Exactly. If the array is uint32_t[] then that sizeof() is 4, for uint16_t it is 2 and for uint8_t it is 1. So this code automatically adapts to whatever width the array is defined as.

element[0] is just as good as element[n] to test for size but all arrays have element[0] but not all necessarily go up to n which is why I used [0]

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Great tutorial. Thanks.

In this example

Quote:

#include  

void main(void) 
{ 
    uint8_t StringOfData[10]; 

    eeprom_read_block((void*)&StringOfData, (const void*)12, 10); 
}


shouldn't it be either

eeprom_read_block((void*)StringOfData, (const void*)12, 10); 

or

eeprom_read_block((void*)&StringOfData[0], (const void*)12, 10); 

?

There is a special place in Hell reserved for engineers whose code works the first time.

Last Edited: Thu. Sep 9, 2010 - 02:28 PM
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Quote:

but how do i specify the location in EEPROM where I want my variables to be stored?

You don't. Have you ever wanted your variables in RAM at a specific address? If not then why is it important in EEPROM? In both cases the LINKER is presented with everything to be stored there and it picks a sensible layout that does not waste bytes.

You can over-ride positioning with linker scripts or --section-starts but what's the point?

If you want to you can forget the linker and named variables altogether and just do something like:

#define my_int ((void *)0)   // int my_int
#define my long ((void *)2)  // long my_long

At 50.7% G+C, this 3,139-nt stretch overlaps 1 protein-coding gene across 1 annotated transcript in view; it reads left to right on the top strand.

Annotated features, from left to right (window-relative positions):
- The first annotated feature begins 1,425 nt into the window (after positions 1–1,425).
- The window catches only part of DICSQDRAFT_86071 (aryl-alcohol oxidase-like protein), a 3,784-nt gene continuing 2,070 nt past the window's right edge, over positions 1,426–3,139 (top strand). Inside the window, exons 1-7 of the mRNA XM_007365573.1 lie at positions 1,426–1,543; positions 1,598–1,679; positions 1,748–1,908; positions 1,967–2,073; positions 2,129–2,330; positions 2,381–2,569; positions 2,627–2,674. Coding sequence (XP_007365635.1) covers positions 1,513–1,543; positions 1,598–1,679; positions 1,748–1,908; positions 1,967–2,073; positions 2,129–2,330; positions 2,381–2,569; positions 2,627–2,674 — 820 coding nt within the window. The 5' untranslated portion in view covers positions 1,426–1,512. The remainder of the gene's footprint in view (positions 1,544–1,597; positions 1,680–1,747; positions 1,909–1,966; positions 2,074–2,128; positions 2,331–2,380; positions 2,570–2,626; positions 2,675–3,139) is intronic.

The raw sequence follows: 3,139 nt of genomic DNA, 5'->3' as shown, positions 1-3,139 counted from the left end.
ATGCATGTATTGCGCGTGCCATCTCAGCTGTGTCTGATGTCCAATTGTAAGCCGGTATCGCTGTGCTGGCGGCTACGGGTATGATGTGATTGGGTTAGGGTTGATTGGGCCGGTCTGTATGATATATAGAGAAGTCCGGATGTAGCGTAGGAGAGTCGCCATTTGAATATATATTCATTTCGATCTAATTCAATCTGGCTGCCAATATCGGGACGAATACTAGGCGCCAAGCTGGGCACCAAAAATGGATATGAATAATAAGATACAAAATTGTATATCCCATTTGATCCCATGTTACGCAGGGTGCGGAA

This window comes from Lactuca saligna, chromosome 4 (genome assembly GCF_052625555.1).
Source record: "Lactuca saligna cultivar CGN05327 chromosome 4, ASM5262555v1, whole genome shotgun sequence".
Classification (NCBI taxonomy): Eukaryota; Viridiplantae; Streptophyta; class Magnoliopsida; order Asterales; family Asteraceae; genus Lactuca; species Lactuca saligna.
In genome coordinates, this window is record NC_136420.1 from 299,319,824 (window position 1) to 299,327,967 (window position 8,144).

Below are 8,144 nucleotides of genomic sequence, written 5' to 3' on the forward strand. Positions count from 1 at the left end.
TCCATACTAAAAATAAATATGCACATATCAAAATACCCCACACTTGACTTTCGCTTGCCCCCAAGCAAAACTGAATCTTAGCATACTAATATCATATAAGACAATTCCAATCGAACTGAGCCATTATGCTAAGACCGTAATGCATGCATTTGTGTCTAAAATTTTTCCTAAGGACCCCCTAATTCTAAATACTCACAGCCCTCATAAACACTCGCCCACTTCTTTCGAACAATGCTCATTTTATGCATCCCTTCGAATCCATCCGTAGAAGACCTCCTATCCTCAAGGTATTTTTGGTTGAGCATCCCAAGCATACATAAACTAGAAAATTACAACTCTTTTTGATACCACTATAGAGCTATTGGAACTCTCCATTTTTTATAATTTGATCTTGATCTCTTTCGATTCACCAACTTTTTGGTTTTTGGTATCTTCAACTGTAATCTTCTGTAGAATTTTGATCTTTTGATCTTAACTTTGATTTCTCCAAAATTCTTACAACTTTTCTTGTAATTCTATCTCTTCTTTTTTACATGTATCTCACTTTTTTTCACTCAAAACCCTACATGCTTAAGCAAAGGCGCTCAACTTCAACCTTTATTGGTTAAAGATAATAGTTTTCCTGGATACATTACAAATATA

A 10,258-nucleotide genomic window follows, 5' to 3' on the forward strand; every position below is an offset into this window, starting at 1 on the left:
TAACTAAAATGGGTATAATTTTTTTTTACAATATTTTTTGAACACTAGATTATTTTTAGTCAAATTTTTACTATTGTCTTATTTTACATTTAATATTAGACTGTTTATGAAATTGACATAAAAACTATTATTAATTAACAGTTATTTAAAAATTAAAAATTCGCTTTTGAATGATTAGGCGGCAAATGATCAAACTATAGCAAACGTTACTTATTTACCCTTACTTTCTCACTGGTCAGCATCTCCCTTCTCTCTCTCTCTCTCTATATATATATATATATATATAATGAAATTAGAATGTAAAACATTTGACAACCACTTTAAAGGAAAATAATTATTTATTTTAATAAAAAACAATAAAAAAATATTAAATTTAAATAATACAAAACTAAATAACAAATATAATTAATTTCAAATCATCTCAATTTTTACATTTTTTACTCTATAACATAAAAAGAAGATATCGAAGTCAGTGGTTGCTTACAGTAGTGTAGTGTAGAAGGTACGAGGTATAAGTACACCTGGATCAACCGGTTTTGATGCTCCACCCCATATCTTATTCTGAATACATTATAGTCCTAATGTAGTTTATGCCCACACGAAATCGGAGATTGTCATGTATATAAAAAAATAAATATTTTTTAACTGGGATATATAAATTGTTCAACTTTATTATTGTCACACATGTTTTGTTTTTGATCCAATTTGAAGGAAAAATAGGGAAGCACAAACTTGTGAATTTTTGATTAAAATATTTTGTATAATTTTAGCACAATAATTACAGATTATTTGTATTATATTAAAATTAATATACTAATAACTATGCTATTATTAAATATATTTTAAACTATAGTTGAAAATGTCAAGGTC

#define my_array ((void *)6) // uchar my_array[10]
#define my char ((void *)16) // char my_char

...

eeprom_write_byte(my_char, 'A');
eeprom_write_word(my_int, 12345);
eeprom_write_dword(my_long, 0x12345678);
strcpy(ram_array, "Hello");
eeprom_write_block(ram_array, my_array, 10);

char c = eeprom_read_byte(my_char);
int n = eeprom_read_word(my_int);
...
etc.

Now you are responsible for the EEPROM layout but you have to be very cautious of errors. Say you wrote:

#define my_int ((void *)0)   // int my_int
#define my long ((void *)1)  // long my_long
#define my_array ((void *)6) // uchar my_array[10]
#define my char ((void *)16) // char my_char

Looks very similar doesn't it? But a write to 'my_long' will over-write the second byte of the int. The linker is far better at laying things out that you or I.

Another idea if you need a fixed layout is:

typedef struct {
 int my_int;
 long my_long;
 uchar my_array[10];
 char my_char;
} ee_vars_type;

ee_vars_type ee_var EEMEM;

eeprom_write_byte(&ee_var.my_char, 'A');
etc.

The only "unknown" position in this is the actual base address of ee_vars in EEMEM but if it's the only EEMEM variable (holding all the variables you want) it's a fair bet it's at 0x0000.

You can now add variables and maintain the layout as long as they are always added to the end of the struct{}